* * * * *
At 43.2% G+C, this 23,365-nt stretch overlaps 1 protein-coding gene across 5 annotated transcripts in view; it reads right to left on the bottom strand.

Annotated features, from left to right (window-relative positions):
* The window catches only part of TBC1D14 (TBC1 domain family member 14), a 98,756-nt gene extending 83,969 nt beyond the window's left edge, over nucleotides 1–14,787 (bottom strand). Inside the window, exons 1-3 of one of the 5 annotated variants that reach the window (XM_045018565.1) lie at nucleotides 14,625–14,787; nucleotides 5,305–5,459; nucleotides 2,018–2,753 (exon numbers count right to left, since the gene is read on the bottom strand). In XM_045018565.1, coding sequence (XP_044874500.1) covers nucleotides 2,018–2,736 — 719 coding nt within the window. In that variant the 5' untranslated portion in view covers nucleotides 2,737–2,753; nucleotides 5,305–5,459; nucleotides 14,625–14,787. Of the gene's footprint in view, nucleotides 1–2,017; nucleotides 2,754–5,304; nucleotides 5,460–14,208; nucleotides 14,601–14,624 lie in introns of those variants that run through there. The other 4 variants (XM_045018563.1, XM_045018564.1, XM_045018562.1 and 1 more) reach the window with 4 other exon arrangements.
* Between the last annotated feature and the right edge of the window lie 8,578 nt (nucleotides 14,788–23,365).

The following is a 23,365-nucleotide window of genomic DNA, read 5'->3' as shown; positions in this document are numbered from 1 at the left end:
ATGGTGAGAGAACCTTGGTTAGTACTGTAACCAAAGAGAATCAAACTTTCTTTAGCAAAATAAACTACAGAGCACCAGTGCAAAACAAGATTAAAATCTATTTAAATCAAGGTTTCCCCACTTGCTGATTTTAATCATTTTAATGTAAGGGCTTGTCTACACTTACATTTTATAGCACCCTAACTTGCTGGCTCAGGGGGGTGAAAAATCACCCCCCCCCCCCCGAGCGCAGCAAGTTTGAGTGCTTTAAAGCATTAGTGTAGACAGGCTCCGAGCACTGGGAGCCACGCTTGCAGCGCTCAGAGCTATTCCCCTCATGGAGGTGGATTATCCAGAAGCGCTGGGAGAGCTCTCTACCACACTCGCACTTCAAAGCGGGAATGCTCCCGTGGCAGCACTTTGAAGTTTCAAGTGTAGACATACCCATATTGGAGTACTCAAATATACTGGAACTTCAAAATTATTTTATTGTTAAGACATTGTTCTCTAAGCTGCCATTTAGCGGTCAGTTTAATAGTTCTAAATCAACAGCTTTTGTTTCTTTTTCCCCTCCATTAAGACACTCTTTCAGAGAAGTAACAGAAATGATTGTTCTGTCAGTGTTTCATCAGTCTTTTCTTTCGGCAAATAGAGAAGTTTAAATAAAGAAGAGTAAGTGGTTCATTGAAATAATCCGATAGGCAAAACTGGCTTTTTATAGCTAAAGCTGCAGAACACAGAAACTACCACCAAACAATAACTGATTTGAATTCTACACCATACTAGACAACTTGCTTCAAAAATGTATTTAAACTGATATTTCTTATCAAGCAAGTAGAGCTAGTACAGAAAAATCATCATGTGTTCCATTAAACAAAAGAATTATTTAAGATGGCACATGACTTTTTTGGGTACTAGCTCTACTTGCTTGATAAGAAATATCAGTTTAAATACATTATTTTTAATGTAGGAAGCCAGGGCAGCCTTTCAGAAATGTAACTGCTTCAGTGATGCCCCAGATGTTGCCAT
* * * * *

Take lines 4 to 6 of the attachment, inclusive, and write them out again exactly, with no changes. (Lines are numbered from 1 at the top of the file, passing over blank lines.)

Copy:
* Between the last annotated feature and the right edge of the window lie 8,578 nt (nucleotides 14,788–23,365).

The following is a 23,365-nucleotide window of genomic DNA, read 5'->3' as shown; positions in this document are numbered from 1 at the left end:
ATGGTGAGAGAACCTTGGTTAGTACTGTAACCAAAGAGAATCAAACTTTCTTTAGCAAAATAAACTACAGAGCACCAGTGCAAAACAAGATTAAAATCTATTTAAATCAAGGTTTCCCCACTTGCTGATTTTAATCATTTTAATGTAAGGGCTTGTCTACACTTACATTTTATAGCACCCTAACTTGCTGGCTCAGGGGGGTGAAAAATCACCCCCCCCCCCCCGAGCGCAGCAAGTTTGAGTGCTTTAAAGCATTAGTGTAGACAGGCTCCGAGCACTGGGAGCCACGCTTGCAGCGCTCAGAGCTATTCCCCTCATGGAGGTGGATTATCCAGAAGCGCTGGGAGAGCTCTCTACCACACTCGCACTTCAAAGCGGGAATGCTCCCGTGGCAGCACTTTGAAGTTTCAAGTGTAGACATACCCATATTGGAGTACTCAAATATACTGGAACTTCAAAATTATTTTATTGTTAAGACATTGTTCTCTAAGCTGCCATTTAGCGGTCAGTTTAATAGTTCTAAATCAACAGCTTTTGTTTCTTTTTCCCCTCCATTAAGACACTCTTTCAGAGAAGTAACAGAAATGATTGTTCTGTCAGTGTTTCATCAGTCTTTTCTTTCGGCAAATAGAGAAGTTTAAATAAAGAAGAGTAAGTGGTTCATTGAAATAATCCGATAGGCAAAACTGGCTTTTTATAGCTAAAGCTGCAGAACACAGAAACTACCACCAAACAATAACTGATTTGAATTCTACACCATACTAGACAACTTGCTTCAAAAATGTATTTAAACTGATATTTCTTATCAAGCAAGTAGAGCTAGTACAGAAAAATCATCATGTGTTCCATTAAACAAAAGAATTATTTAAGATGGCACATGACTTTTTTGGGTACTAGCTCTACTTGCTTGATAAGAAATATCAGTTTAAATACATTATTTTTAATGTAGGAAGCCAGGGCAGCCTTTCAGAAATGTAACTGCTTCAGTGATGCCCCAGATGTTGCCAT